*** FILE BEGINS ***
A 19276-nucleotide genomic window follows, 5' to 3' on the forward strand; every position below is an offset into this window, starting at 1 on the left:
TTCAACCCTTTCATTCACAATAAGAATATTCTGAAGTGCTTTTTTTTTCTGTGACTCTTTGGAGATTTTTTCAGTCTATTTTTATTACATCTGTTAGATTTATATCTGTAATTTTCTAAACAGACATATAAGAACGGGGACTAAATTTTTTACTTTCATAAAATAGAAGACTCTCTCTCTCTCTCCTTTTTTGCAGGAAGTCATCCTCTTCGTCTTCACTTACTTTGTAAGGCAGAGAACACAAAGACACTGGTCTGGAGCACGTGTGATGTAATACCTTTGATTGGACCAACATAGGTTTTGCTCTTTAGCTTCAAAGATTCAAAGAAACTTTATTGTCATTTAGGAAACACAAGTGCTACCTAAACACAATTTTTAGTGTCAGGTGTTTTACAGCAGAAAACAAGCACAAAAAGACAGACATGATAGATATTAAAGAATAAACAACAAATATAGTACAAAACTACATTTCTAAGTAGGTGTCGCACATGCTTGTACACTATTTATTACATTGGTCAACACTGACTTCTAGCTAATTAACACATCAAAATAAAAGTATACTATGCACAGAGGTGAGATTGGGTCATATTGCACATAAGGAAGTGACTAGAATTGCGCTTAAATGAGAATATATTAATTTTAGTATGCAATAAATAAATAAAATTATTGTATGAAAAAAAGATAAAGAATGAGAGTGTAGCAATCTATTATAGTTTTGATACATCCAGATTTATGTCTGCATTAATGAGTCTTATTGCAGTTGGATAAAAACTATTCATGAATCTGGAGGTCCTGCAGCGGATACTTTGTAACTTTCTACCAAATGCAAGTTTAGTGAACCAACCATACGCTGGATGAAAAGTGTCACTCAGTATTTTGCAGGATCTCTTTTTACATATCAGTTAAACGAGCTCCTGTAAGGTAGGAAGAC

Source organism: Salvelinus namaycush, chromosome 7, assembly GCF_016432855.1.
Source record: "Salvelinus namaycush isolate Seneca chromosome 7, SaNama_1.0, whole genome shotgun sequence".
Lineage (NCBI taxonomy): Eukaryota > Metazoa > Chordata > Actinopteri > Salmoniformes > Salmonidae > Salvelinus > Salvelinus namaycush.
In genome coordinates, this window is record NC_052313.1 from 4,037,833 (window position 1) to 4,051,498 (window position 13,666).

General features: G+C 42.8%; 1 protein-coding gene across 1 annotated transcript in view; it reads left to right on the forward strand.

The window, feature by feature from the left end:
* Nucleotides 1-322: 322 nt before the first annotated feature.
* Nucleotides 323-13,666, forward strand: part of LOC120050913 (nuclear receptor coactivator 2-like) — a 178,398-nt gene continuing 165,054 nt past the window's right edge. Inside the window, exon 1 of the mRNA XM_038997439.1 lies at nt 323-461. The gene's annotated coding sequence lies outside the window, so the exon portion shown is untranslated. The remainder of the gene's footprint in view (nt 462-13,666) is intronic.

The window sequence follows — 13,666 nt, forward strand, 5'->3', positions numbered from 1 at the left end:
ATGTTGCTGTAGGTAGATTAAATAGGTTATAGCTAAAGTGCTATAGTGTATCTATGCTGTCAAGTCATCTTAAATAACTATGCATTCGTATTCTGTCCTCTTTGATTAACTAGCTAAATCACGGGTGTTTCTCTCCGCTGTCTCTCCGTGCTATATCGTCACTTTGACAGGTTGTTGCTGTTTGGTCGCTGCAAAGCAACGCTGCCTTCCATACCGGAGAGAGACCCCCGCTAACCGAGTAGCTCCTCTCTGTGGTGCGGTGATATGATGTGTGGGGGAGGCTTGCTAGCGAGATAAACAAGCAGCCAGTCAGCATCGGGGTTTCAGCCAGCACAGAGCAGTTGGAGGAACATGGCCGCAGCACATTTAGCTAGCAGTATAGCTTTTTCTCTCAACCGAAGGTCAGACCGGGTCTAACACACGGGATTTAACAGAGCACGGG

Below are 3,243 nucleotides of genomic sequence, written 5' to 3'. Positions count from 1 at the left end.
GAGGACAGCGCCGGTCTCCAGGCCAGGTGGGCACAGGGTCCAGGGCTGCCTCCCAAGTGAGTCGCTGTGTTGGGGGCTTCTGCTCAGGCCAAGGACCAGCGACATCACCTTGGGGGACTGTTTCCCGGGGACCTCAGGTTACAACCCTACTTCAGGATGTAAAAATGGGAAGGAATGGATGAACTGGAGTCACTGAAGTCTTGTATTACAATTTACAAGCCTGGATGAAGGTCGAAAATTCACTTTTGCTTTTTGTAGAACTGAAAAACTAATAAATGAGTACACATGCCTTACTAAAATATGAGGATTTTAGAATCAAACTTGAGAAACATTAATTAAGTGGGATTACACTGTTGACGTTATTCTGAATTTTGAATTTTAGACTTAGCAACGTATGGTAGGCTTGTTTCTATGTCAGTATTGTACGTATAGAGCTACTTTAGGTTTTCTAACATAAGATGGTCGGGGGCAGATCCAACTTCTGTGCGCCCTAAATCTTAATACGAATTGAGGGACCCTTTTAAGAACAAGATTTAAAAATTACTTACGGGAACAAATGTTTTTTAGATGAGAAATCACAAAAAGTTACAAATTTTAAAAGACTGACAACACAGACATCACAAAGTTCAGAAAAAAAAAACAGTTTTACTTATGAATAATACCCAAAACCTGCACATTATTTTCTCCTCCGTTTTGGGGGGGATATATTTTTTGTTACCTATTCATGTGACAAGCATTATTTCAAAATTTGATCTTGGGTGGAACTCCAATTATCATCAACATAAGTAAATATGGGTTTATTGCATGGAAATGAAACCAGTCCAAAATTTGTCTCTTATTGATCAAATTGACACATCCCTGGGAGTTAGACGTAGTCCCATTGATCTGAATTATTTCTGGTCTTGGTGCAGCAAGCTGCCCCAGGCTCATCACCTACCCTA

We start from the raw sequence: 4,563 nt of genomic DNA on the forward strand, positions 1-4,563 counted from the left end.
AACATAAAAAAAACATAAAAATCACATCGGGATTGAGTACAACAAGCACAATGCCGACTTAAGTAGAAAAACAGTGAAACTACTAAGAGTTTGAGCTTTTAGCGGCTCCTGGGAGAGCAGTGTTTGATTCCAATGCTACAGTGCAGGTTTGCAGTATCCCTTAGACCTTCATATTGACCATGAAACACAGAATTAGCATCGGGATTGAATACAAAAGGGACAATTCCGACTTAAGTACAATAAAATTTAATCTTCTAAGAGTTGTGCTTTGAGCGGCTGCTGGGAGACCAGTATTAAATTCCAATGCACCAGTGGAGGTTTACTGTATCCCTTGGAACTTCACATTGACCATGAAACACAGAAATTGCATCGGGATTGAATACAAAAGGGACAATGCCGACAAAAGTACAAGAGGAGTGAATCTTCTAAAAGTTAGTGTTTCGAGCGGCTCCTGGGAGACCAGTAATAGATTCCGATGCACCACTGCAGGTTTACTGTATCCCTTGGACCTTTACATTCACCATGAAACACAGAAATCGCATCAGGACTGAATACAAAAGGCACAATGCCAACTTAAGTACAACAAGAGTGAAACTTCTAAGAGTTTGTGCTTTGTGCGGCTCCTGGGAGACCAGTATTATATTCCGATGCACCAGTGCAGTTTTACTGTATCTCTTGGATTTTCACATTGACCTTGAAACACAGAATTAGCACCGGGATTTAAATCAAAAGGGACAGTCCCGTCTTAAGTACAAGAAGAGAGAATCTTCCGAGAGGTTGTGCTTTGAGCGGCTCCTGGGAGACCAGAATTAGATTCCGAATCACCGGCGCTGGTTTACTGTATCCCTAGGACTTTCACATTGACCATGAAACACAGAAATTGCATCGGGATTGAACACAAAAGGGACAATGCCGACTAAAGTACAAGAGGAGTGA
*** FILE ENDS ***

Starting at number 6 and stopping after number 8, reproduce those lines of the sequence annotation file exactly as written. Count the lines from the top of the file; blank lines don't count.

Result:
In genome coordinates, this window is record NC_052313.1 from 4,037,833 (window position 1) to 4,051,498 (window position 13,666).

General features: G+C 42.8%; 1 protein-coding gene across 1 annotated transcript in view; it reads left to right on the forward strand.

The window, feature by feature from the left end: